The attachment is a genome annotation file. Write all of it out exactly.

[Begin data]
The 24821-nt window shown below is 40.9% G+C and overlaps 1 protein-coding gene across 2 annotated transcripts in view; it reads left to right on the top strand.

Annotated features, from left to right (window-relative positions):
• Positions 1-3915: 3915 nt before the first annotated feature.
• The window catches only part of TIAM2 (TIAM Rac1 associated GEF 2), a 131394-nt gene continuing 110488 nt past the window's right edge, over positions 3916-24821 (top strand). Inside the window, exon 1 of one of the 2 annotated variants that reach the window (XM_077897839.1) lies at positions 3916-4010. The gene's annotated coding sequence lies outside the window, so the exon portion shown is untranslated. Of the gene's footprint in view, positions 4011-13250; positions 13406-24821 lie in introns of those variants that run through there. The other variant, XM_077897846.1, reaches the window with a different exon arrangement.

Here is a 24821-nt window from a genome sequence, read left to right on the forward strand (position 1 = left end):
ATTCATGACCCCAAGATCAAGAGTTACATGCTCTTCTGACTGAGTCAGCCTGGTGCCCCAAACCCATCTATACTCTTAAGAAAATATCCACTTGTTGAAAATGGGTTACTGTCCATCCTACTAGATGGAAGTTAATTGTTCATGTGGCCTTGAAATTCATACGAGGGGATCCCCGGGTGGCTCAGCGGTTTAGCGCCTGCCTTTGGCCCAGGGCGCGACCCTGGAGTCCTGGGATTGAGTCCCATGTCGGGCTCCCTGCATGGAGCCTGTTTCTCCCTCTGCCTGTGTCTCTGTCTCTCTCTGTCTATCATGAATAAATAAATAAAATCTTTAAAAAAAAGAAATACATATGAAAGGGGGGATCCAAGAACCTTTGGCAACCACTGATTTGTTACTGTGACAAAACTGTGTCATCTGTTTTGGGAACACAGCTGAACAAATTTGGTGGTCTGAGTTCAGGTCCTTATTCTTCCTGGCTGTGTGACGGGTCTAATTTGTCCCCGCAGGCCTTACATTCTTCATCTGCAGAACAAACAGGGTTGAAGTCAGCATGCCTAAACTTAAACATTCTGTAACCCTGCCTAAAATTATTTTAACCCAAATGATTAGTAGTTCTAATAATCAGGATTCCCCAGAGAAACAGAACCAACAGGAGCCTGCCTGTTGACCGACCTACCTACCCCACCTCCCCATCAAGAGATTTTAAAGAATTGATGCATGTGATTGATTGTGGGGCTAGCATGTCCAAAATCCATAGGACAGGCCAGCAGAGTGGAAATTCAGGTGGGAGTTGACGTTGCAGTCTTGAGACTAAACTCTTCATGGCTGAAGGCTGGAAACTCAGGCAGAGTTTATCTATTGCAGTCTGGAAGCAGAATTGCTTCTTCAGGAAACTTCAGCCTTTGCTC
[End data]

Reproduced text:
The 24821-nt window shown below is 40.9% G+C and overlaps 1 protein-coding gene across 2 annotated transcripts in view; it reads left to right on the top strand.

Annotated features, from left to right (window-relative positions):
• Positions 1-3915: 3915 nt before the first annotated feature.
• The window catches only part of TIAM2 (TIAM Rac1 associated GEF 2), a 131394-nt gene continuing 110488 nt past the window's right edge, over positions 3916-24821 (top strand). Inside the window, exon 1 of one of the 2 annotated variants that reach the window (XM_077897839.1) lies at positions 3916-4010. The gene's annotated coding sequence lies outside the window, so the exon portion shown is untranslated. Of the gene's footprint in view, positions 4011-13250; positions 13406-24821 lie in introns of those variants that run through there. The other variant, XM_077897846.1, reaches the window with a different exon arrangement.

Here is a 24821-nt window from a genome sequence, read left to right on the forward strand (position 1 = left end):
ATTCATGACCCCAAGATCAAGAGTTACATGCTCTTCTGACTGAGTCAGCCTGGTGCCCCAAACCCATCTATACTCTTAAGAAAATATCCACTTGTTGAAAATGGGTTACTGTCCATCCTACTAGATGGAAGTTAATTGTTCATGTGGCCTTGAAATTCATACGAGGGGATCCCCGGGTGGCTCAGCGGTTTAGCGCCTGCCTTTGGCCCAGGGCGCGACCCTGGAGTCCTGGGATTGAGTCCCATGTCGGGCTCCCTGCATGGAGCCTGTTTCTCCCTCTGCCTGTGTCTCTGTCTCTCTCTGTCTATCATGAATAAATAAATAAAATCTTTAAAAAAAAGAAATACATATGAAAGGGGGGATCCAAGAACCTTTGGCAACCACTGATTTGTTACTGTGACAAAACTGTGTCATCTGTTTTGGGAACACAGCTGAACAAATTTGGTGGTCTGAGTTCAGGTCCTTATTCTTCCTGGCTGTGTGACGGGTCTAATTTGTCCCCGCAGGCCTTACATTCTTCATCTGCAGAACAAACAGGGTTGAAGTCAGCATGCCTAAACTTAAACATTCTGTAACCCTGCCTAAAATTATTTTAACCCAAATGATTAGTAGTTCTAATAATCAGGATTCCCCAGAGAAACAGAACCAACAGGAGCCTGCCTGTTGACCGACCTACCTACCCCACCTCCCCATCAAGAGATTTTAAAGAATTGATGCATGTGATTGATTGTGGGGCTAGCATGTCCAAAATCCATAGGACAGGCCAGCAGAGTGGAAATTCAGGTGGGAGTTGACGTTGCAGTCTTGAGACTAAACTCTTCATGGCTGAAGGCTGGAAACTCAGGCAGAGTTTATCTATTGCAGTCTGGAAGCAGAATTGCTTCTTCAGGAAACTTCAGCCTTTGCTC